The Regumate saga is set to drag on as a population study is undertaken on female horses in a racing or training environment to determine its effects.
Regumate contains altrenogest which was responsible for horses trained in Victoria by Robbie Laing and father-and-son training team Russell and Scott Cameron returning positives to a banned steroid.
The trainers escaped charges after investigations by Racing Victoria stewards with the governing body recommending products containing altrenogest should be replaced with the injectable progesterone.
But Racing NSW has allowed trainers to continue using Regumate, introducing a local rule to deal with “non-consequential” traces of the steroids trenbolone and trendione.
Group One winner Aloisia raced on Regumate in the Villiers Stakes at Randwick on Saturday, finishing second, an improvement on her recent form in Melbourne.
Australian Trainers’ Association chief executive Andrew Nicholl said there was unlikely to be a resolution in the short-term.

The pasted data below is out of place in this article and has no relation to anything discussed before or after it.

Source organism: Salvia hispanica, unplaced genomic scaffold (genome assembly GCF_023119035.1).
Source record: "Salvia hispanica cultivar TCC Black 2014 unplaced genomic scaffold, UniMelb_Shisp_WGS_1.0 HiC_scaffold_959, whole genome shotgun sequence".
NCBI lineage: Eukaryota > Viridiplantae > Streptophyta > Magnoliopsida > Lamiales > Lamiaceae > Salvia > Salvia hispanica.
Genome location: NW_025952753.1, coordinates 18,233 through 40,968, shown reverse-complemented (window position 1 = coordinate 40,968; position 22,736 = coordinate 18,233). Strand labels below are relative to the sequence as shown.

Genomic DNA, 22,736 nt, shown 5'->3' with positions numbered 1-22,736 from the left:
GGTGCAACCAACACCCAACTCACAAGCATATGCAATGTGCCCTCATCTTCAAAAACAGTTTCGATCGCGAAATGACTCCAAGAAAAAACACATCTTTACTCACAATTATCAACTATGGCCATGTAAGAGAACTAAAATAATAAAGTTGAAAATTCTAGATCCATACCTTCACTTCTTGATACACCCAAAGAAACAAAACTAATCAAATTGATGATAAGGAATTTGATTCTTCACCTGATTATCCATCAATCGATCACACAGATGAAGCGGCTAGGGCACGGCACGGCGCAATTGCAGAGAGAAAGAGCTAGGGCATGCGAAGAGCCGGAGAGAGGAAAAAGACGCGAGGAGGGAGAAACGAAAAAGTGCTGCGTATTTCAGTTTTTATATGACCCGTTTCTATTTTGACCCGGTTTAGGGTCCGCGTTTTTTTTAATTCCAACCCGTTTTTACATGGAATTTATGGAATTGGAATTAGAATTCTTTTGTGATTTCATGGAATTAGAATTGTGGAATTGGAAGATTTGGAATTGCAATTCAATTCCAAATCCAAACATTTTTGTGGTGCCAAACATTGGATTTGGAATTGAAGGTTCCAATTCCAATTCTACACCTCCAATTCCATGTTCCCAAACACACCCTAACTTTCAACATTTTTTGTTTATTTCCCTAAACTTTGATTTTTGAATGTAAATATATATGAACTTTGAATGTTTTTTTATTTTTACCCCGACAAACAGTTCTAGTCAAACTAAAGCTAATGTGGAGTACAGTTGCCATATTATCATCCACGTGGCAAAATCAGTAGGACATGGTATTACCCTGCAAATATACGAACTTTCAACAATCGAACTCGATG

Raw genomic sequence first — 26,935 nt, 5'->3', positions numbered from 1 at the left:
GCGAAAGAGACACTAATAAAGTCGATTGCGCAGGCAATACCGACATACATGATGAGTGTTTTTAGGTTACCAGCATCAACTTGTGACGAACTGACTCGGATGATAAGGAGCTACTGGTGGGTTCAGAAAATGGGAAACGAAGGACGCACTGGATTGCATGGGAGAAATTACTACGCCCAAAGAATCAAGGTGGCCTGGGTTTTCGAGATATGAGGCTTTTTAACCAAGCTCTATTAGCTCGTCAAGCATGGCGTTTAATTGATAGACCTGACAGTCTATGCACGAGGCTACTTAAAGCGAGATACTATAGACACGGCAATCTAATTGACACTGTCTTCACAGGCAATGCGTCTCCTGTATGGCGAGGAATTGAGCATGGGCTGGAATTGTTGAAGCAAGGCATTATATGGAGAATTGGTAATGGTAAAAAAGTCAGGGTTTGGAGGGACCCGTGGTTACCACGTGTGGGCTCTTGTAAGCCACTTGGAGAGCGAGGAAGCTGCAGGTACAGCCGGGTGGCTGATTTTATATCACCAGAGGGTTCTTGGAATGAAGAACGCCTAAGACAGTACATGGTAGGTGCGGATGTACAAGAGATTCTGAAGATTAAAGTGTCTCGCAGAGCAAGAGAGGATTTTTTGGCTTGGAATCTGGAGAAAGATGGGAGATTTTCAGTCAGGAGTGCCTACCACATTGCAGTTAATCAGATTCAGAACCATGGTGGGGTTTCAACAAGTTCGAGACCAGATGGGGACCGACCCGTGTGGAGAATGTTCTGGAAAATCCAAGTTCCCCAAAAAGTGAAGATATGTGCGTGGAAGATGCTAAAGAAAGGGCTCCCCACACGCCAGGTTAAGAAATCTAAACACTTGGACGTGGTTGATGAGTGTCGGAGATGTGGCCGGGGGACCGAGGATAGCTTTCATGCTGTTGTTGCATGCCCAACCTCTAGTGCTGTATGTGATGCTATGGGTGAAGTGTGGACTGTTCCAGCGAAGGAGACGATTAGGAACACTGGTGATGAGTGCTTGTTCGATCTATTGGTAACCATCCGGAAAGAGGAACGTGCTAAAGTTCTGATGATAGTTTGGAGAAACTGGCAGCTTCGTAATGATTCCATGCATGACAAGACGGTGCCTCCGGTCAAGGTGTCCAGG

“A population study will take between three and 12 months,” Nicholl told RSN927.
“Even if we were to identify that we were comfortable with it (Regumate) does that mean we go to the IFHA and try and convince them that we need to make a change.”
Nicholl said Australia relied on Regumate with trainers racing horses between seven and 21 days apart whereas in places like Great Britain it is between 21 and 28 days.
“We need far more therapeutic support and assistance to keep our horses fit, to keep them healthy, to keep them manageable,” Nicholl said.
“Whereas a lot of other jurisdictions they can pick and choose when they want to race and they’ll manage around that.
“We need this product to support this framework that we’ve created for ourselves.”
Nicholl said Regumate was the best product to help control the cycles of fillies and mares with a success rate of 95 per cent compared to less than 50 per cent with other products or procedures.
“I hear the evidence that comes from the working stables about how it’s difficult to manage and maintain these horses in this environment,” he said.
“There has been a number of fillies and mares that have been retired because they’re at an age or a level of being unmanageable.
“It’s biting across the country and because the purists’ view is the purists’ view, we are struggling to change that view.”